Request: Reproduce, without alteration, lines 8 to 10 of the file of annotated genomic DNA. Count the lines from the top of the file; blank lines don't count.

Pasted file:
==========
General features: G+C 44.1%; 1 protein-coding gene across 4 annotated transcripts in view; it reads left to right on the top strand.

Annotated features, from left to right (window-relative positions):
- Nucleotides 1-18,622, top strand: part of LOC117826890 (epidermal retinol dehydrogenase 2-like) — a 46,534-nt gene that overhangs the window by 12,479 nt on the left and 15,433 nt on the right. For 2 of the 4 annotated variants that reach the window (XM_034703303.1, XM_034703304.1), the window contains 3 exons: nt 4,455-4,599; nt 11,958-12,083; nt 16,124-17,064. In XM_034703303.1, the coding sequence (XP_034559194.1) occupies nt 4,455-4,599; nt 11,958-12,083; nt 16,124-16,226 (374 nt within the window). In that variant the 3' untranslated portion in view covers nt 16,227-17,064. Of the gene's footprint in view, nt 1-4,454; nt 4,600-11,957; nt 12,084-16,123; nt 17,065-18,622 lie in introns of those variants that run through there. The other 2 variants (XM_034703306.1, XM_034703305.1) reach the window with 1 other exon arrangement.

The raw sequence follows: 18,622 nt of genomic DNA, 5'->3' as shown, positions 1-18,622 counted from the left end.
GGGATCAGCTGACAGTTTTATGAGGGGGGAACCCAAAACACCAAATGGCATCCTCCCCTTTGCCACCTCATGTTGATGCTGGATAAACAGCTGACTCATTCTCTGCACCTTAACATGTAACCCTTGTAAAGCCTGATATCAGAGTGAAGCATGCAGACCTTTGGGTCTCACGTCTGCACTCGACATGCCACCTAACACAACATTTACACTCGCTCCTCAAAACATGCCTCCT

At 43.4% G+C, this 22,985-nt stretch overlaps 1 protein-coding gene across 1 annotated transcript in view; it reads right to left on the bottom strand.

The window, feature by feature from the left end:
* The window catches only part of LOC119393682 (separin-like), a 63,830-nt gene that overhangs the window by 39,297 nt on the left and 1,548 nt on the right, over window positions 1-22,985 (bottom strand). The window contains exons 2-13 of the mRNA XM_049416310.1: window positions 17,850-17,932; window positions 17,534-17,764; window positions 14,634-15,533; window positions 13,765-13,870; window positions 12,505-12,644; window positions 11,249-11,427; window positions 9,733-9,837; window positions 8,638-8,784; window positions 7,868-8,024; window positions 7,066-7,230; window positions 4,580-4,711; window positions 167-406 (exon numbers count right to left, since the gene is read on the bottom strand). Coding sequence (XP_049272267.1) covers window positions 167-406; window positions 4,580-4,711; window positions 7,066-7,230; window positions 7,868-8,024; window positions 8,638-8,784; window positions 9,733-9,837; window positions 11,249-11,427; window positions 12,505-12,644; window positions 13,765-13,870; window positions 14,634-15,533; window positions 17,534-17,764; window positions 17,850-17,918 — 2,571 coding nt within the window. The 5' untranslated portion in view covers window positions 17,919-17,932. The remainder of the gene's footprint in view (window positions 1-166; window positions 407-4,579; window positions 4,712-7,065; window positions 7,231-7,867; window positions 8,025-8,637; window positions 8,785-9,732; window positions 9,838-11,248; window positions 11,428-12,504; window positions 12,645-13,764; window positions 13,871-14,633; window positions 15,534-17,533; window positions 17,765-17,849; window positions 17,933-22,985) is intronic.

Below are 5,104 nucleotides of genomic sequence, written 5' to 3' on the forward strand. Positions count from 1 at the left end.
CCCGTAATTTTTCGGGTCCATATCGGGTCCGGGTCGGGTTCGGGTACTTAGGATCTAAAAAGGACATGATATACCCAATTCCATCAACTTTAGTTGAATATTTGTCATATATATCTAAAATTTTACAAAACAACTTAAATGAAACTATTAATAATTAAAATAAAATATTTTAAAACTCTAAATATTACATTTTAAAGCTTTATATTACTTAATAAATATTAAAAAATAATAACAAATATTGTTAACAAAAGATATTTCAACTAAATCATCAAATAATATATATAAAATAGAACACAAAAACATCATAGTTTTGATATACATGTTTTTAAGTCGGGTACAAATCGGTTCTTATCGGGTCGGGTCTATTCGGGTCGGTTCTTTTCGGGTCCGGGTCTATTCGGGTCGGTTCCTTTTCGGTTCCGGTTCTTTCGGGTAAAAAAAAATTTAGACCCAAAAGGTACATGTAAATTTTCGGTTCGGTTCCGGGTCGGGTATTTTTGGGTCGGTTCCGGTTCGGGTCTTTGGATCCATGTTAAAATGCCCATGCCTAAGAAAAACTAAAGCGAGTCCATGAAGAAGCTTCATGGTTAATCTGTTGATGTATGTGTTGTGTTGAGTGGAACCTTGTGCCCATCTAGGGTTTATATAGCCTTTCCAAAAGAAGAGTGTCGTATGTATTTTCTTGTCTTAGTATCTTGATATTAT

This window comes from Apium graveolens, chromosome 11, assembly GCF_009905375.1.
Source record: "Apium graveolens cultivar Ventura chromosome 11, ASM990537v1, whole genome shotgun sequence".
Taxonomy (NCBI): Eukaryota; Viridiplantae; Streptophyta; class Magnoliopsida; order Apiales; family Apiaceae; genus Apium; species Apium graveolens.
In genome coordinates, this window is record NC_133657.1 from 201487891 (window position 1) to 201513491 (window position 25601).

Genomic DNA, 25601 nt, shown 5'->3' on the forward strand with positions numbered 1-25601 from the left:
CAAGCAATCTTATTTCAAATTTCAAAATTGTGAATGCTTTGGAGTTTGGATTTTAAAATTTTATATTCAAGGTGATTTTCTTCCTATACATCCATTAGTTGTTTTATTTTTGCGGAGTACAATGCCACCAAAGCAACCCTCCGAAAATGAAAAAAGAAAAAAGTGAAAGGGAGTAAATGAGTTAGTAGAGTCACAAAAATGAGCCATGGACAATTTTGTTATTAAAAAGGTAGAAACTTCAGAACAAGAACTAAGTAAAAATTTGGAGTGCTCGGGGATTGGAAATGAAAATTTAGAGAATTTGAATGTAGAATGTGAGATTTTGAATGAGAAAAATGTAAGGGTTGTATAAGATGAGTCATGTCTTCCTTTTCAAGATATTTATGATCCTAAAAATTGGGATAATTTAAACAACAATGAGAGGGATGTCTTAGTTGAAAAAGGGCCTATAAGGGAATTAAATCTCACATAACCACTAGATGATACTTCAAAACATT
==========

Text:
* The window catches only part of LOC119393682 (separin-like), a 63,830-nt gene that overhangs the window by 39,297 nt on the left and 1,548 nt on the right, over window positions 1-22,985 (bottom strand). The window contains exons 2-13 of the mRNA XM_049416310.1: window positions 17,850-17,932; window positions 17,534-17,764; window positions 14,634-15,533; window positions 13,765-13,870; window positions 12,505-12,644; window positions 11,249-11,427; window positions 9,733-9,837; window positions 8,638-8,784; window positions 7,868-8,024; window positions 7,066-7,230; window positions 4,580-4,711; window positions 167-406 (exon numbers count right to left, since the gene is read on the bottom strand). Coding sequence (XP_049272267.1) covers window positions 167-406; window positions 4,580-4,711; window positions 7,066-7,230; window positions 7,868-8,024; window positions 8,638-8,784; window positions 9,733-9,837; window positions 11,249-11,427; window positions 12,505-12,644; window positions 13,765-13,870; window positions 14,634-15,533; window positions 17,534-17,764; window positions 17,850-17,918 — 2,571 coding nt within the window. The 5' untranslated portion in view covers window positions 17,919-17,932. The remainder of the gene's footprint in view (window positions 1-166; window positions 407-4,579; window positions 4,712-7,065; window positions 7,231-7,867; window positions 8,025-8,637; window positions 8,785-9,732; window positions 9,838-11,248; window positions 11,428-12,504; window positions 12,645-13,764; window positions 13,871-14,633; window positions 15,534-17,533; window positions 17,765-17,849; window positions 17,933-22,985) is intronic.

Below are 5,104 nucleotides of genomic sequence, written 5' to 3' on the forward strand. Positions count from 1 at the left end.
CCCGTAATTTTTCGGGTCCATATCGGGTCCGGGTCGGGTTCGGGTACTTAGGATCTAAAAAGGACATGATATACCCAATTCCATCAACTTTAGTTGAATATTTGTCATATATATCTAAAATTTTACAAAACAACTTAAATGAAACTATTAATAATTAAAATAAAATATTTTAAAACTCTAAATATTACATTTTAAAGCTTTATATTACTTAATAAATATTAAAAAATAATAACAAATATTGTTAACAAAAGATATTTCAACTAAATCATCAAATAATATATATAAAATAGAACACAAAAACATCATAGTTTTGATATACATGTTTTTAAGTCGGGTACAAATCGGTTCTTATCGGGTCGGGTCTATTCGGGTCGGTTCTTTTCGGGTCCGGGTCTATTCGGGTCGGTTCCTTTTCGGTTCCGGTTCTTTCGGGTAAAAAAAAATTTAGACCCAAAAGGTACATGTAAATTTTCGGTTCGGTTCCGGGTCGGGTATTTTTGGGTCGGTTCCGGTTCGGGTCTTTGGATCCATGTTAAAATGCCCATGCCTAAGAAAAACTAAAGCGAGTCCATGAAGAAGCTTCATGGTTAATCTGTTGATGTATGTGTTGTGTTGAGTGGAACCTTGTGCCCATCTAGGGTTTATATAGCCTTTCCAAAAGAAGAGTGTCGTATGTATTTTCTTGTCTTAGTATCTTGATATTAT